While William Shakespeare died 388 years ago this week, the English playwright and poet lives on not only through his writings, but through the words and sayings attributed to him that still color the English language today.
So whether you are "fashionable" or "sanctimonious," thank Shakespeare, who likely coined the terms.
For those with an axe to grind, Shakespeare's Insults: Educating Your Wit by Wayne F. Hill and Cynthia J. Ottchen serves up the best in Elizabethan retorts. (Count a "fool in good clothes" among the choice insults.)
Some may be shocked to learn just how great Shakespeare's sway on everyday sayings has been. Take, for example, these phrases from Brush Up Your Shakespeare:
• Eaten out of house and home
• Pomp and circumstance
• Foregone conclusion
• Full circle
• The makings of
• Method in the madness
• Neither rhyme nor reason
• One fell swoop
• Seen better days
• It smells to heaven
• A sorry sight
• A spotless reputation
• Strange bedfellows
• The world's (my) oyster
According to Macrone's research, some of these sayings have strayed slightly from their original meaning once taken out of the context of the plays in which they first appeared. Others have veered off the path altogether.
Such is the case with "sweets to the sweet." Today the phrase connotes an amorous gesture. Yet originally Hamlet's mother spoke the words in the Shakespeare play to describe funeral flowers.
Another example is the modern-day saying "in my heart of hearts." Shakespeare's Hamlet actually used the phrase "in my heart of heart," to refer to his heart's center. This does make more sense: as Macrone points out, it is rather amusing to hear someone imply he or she has multiple hearts when using the phrase as it is known today.
Claims to Coinage
Despite Shakespeare's apparently considerable contributions to the language, Macrone and other academics are quick to caution that it is almost impossible say with absolutely certainty when a word or phrase was first used—or even whom to credit for creating it.
In Shakespeare's case, many of the words and phrases attributed to him merely debuted in their modern permutations in his writings and can actually be traced back to older forms. Other words and turns of phrase are indeed "original," insomuch as they are documented in the written record only as far back as Shakespeare.
Further compounding the confusion, some experts argue that a prime source that attributes many such words and phrases to Shakespeare—the Oxford English Dictionary (OED)—perhaps is itself biased toward the Bard.
Jonathan Hope of the University of Strathclyde in Glasgow, Scotland, writes in his essay, "Shakespeare's 'Native English,'" that "the Victorian scholars who read texts for the first edition of the OED paid special attention to Shakespeare: [H]is texts were read more thoroughly, and cited more often, so he is often credited with the first use of words, or senses of words, which can, in fact, be found in other writers."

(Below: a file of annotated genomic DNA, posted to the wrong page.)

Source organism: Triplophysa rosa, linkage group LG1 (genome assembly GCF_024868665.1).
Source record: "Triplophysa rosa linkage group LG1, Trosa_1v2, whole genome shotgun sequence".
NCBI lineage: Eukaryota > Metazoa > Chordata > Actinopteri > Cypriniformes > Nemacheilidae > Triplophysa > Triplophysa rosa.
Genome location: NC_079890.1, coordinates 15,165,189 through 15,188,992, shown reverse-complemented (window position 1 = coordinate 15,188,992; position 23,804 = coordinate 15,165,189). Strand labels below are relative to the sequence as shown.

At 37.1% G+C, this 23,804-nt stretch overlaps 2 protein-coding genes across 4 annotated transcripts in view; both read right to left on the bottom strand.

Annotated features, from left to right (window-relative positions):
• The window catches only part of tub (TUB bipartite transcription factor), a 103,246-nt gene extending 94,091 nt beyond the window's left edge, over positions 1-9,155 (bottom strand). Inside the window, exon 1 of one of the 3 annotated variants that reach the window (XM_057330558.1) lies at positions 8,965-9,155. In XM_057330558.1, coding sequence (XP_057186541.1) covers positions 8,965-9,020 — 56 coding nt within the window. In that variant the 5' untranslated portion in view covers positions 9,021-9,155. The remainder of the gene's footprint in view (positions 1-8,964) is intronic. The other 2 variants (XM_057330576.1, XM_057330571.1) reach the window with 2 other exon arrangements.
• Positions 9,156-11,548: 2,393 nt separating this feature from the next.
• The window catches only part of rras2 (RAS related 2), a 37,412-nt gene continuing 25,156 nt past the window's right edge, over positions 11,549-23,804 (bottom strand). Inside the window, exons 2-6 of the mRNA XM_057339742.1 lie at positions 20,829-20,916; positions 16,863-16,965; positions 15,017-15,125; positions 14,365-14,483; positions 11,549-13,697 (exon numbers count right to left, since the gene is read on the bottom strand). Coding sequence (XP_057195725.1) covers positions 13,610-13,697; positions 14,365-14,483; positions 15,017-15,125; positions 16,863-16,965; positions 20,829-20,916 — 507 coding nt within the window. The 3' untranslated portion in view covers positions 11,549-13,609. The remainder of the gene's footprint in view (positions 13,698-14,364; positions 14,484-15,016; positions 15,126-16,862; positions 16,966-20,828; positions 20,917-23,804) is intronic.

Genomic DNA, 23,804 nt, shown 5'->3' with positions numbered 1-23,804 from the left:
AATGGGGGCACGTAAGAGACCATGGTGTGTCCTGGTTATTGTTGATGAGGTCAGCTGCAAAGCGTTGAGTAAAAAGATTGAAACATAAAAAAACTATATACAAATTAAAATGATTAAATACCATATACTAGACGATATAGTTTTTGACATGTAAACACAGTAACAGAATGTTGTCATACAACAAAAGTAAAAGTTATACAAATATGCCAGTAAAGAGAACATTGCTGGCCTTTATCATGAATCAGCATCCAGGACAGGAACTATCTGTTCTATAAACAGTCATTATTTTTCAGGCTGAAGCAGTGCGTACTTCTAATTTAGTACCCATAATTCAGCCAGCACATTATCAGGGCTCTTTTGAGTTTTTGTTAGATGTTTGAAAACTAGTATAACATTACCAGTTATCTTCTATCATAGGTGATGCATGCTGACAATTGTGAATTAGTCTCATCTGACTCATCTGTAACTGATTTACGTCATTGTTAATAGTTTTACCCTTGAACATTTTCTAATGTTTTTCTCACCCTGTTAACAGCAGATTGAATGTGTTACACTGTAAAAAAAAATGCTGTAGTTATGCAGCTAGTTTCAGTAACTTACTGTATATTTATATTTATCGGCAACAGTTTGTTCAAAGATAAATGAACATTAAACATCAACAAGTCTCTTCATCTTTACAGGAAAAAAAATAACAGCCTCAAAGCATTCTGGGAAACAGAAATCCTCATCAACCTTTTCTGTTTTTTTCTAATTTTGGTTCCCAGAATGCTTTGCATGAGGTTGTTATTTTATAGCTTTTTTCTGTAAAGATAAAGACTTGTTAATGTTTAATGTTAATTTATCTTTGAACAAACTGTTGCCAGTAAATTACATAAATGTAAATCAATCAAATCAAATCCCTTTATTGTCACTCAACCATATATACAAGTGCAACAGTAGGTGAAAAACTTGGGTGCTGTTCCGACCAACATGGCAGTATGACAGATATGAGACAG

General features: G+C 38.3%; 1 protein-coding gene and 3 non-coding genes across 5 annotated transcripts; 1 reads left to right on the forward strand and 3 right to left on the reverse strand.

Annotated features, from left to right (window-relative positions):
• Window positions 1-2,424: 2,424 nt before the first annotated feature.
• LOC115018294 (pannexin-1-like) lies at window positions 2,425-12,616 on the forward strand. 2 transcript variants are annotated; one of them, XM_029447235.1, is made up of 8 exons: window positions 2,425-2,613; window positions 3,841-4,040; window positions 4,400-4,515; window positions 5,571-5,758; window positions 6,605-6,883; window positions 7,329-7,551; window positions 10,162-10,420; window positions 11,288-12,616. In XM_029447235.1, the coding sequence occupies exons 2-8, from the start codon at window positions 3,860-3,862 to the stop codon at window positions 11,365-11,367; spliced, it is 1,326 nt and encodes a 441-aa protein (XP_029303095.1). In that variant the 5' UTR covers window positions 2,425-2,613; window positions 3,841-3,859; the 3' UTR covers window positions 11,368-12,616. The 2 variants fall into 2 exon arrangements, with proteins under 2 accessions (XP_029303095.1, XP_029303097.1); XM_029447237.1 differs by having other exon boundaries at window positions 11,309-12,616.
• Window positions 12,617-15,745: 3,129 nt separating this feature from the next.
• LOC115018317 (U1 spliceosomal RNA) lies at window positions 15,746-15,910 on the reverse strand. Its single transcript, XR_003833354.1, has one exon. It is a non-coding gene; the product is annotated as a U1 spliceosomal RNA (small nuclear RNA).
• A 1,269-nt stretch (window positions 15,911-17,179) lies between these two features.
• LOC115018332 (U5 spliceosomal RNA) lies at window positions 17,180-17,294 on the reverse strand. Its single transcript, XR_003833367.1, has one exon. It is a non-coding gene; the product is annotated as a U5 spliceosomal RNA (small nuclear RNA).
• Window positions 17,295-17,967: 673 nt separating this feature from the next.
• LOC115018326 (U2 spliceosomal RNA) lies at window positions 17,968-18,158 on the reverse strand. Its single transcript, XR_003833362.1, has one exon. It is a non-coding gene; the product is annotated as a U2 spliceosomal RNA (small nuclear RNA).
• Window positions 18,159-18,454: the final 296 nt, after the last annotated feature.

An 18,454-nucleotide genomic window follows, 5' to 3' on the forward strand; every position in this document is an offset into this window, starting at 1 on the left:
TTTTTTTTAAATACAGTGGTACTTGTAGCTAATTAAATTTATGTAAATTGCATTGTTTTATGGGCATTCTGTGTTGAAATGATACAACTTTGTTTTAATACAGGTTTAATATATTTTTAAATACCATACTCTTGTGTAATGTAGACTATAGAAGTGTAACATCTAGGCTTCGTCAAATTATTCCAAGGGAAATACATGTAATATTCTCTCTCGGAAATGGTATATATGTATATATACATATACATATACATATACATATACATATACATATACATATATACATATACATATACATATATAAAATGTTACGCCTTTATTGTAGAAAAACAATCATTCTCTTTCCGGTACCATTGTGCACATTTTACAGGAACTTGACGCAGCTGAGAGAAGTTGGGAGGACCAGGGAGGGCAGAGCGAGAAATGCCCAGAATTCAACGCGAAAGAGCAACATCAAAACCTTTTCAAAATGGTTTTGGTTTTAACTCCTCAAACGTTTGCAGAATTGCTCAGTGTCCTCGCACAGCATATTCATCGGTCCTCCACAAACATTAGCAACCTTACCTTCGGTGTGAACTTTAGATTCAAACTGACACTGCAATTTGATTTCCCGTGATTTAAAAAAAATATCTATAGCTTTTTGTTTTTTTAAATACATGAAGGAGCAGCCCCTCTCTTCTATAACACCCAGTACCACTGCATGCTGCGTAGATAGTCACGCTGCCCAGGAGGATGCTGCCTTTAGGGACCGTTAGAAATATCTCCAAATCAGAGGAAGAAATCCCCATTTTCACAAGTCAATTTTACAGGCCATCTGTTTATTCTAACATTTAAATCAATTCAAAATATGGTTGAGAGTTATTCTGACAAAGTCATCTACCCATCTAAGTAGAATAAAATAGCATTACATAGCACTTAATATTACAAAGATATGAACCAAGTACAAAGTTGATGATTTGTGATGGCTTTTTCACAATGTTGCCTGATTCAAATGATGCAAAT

Be that as it may, Shakespeare certainly popularized the use of certain words through his plays and poems in a way that has been unparalleled. Perhaps the true brilliance of Shakespeare's wordplay lies in his alternate uses of existing words, such as using a noun as verb. Hope points, for example, to Shakespeare's transformation of "lace," a noun borrowed from French, into the verb "lac'd" (laced).
The Bard also invented "new" words through the creative use of prefixes or suffixes (as in "reword"), and by joining two familiar words to create an unfamiliar phrase, like "fier [fire] new," notes Hope.
"Shakespeare probably doesn't borrow words any more or less frequently than his contemporaries," Hope writes, "but he does seem to be fascinated by … the way meanings can be refreshed and recombined by placing a familiar word in an unfamiliar role."
According to Macrone in Brush Up Your Shakespeare, the Oxford English Dictionary credits Shakespeare as the first to use these words, among others: "arch-villain," "bedazzle," "cheap" (as in vulgar or flimsy), "dauntless," "embrace" (as a noun), "fashionable," "go-between," "honey-tongued," "inauspicious," "lustrous," "nimble-footed," "outbreak," "pander," "sanctimonious," "time-honored," "unearthly," "vulnerable," and "well-bred."
Of course, with such a wide linguistic influence attributed to Shakespeare, it is not all that surprising that the playwright has some notable phrases incorrectly assigned to him as well.
"Just because the Bard was a regular phrase-coining machine doesn't mean he should hog the credit when the facts are against him," writes Macrone in Brush Up Your Shakespeare.
To help prevent embarrassment, Macrone kindly provides a list of "faux Shakespeare" for his readers, including the following familiar sayings:
• All that glisters (glistens) is not gold
• To knit one's brow
• Cold comfort
• (To) give the devil his due
• To play fast and loose
• Till the last gasp
• Laughing stock
• Fool's paradise
• In a pickle
• Out of the question
• The long and the short of it
• It's Greek to me
• It's high time
• The naked truth
While Shakespeare probably made these phrases better known, writes Macrone, they all have earlier documented references.
Regardless of such technicalities, Shakespeare's influence on everyday speech survived the subsequent shifts in language that resulted in the English spoken today. So, to use a familiar Shakespeare phrase, it seems that all's well that ends well.